'Do what needs to be done,' graduates told

PROVO, Utah — If she could, Sister Marjorie Pay Hinckley would have laid the world at the feet of the largest graduating class in BYU history. Without this power, however, she offered a bit of advice that could help the 4,213 students and their families — who, with friends and others, filled the Marriott Center to capacity — conquer the world.

"Do what needs to be done," she said.

Sister Hinckley, wife of President Gordon B. Hinckley, gave the keynote address during the BYU commencement exercises April 20, during which she received an honorary doctorate of Christian Service for her love of learning, loving support of her husband, example of righteous motherhood and positive influence on millions of people worldwide.

President Hinckley presided at the graduation exercises and also spoke, thanking the school for the significant recognition bestowed upon his wife.

"Let me say to all that I had absolutely nothing to do with this," he said. "The nomination was made in my absence. It has never been discussed in any meeting in which I have been in attendance. They have completely bypassed the Chairman of the Board of Trustees."

During their addresses, President Hinckley and Sister Hinckley also congratulated Jerold D. and JoAnn South Ottley, retired conductor and voice coach of the Tabernacle Choir, who received a presidential citation.

"It is an honor to stand here with the Ottleys whom I have known for many years and who have fed my soul with their beautiful, beautiful music," said Sister Hinckley.

Looking at her own life, Sister Hinckley told the graduates to remember that the seemingly insignificant things that they learn will prepare them for the future.

Take for example, she said, the elocution lessons — speaking lessons — she took as a young girl that prepared her to stand before large congregations of Church members around the world.

As someone who was not able to attend a university but never halted her education, Sister Hinckley also told the graduates to keep learning. "What a world we live in," she said. "Never has there been so much to read just to keep up on world affairs. Never has there been so much to learn. Never has there been so much music to listen to."

Finally, Sister Hinckley asked the congregation to have cheerful and grateful hearts.

"Say thank you out loud every time you have a chance. Thank your friends and your family members who helped you get the education that you are getting today. Thank the clerk at the grocery store. If you can't find someone to say thank you to, take a good look at your toothbrush and say, 'Thank you for being, you're a wonderful little gadget.'

"Never let a day day go by without saying thank you to your Heavenly Father."

During his remarks, President Hinckley spoke of a recent newspaper article which detailed an account of a teacher in North Carolina who donated a kidney to one of her students.

"I submit this magnificent and generous act on the part of this school teacher is an exceptional and wonderful thing. . . . It speaks of charity, of love, of appreciation, of generosity not required, but freely given."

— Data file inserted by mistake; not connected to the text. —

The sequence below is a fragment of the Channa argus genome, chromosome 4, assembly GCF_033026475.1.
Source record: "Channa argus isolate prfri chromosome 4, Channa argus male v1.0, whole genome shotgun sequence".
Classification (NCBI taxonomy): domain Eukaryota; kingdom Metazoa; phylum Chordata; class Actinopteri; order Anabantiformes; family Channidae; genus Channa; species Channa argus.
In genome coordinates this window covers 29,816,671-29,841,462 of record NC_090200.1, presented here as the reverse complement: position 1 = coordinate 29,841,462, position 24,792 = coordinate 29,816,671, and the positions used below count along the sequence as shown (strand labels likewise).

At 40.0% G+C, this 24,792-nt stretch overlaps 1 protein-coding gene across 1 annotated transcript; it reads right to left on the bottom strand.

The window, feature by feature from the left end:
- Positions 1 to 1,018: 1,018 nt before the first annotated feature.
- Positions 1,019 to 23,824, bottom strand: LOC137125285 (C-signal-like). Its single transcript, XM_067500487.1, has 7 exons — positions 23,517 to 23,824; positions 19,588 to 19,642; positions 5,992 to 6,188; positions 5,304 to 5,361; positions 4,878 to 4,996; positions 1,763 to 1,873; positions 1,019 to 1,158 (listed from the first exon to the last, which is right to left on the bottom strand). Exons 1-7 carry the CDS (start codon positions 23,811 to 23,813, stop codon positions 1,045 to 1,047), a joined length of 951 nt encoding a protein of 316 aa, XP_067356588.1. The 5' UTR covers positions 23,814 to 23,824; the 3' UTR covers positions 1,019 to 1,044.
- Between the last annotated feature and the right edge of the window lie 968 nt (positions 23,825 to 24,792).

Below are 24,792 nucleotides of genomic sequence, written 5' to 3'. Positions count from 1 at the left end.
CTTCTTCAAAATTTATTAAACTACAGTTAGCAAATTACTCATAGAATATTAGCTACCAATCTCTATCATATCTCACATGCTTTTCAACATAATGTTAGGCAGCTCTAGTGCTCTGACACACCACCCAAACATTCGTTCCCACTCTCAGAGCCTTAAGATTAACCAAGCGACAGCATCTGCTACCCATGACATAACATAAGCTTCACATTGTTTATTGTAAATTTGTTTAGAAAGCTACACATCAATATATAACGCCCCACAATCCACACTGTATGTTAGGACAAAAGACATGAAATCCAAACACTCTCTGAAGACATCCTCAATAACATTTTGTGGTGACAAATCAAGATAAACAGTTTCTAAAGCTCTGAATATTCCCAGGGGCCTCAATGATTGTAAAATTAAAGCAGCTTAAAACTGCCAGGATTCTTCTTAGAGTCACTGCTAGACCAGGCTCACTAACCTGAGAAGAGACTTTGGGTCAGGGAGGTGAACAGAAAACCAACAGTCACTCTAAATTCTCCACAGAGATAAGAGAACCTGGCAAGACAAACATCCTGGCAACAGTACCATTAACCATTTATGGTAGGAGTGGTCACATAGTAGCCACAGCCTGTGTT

President Hinckley also read a letter that recently arrived in his office, from a woman who had received help from President David O. McKay. In 1953, President McKay invited the woman, her husband and baby son — who needed assistance while moving across the country — into his home. The young couple had no money and needed milk for their child. President McKay gave them $55 to finish their journey home.

"It is these little things that make the big difference in our lives," said President Hinckley. "It is these things that add a new and essential element to our manner of living."

President Hinckley told the graduates to reach out in helpfulness to those who so urgently need their help.

"There is so much tragedy in this world. There is so much of sorrow and privation. There is so much of hunger and dreadful poverty. There is so much of heartache and pain. Give something of yourself, without fee or recompense, to those in need, and as you give, your own life will enlarge."

During brief remarks, Elder M. Russell Ballard of the Quorum of the Twelve, who conducted the program, said people can to look to President and Sister Hinckley as mentors and models — as ones who, like the title of President Hinckley's biography, have chosen to "go forward with faith."

"Here are two who have walked the path on which you now embark. For more than six decades they have stood side-by-side, as God intended man and woman to do. Together they have met and mastered whatever challenges life presented to them, and they have done so in a magnificent manner."

Elder Ballard told the graduates to learn to order their priorities and keep harmony between the various aspects of living — spiritual, emotional, intellectual and occupational.

"Plan well, prepare yourselves to succeed, then let the Lord take you where He will. He may have far more in mind for you than you have for yourselves," he said.

You can reach Sarah Jane Weaver by E-mail at <a href="MAILTO:[email protected]

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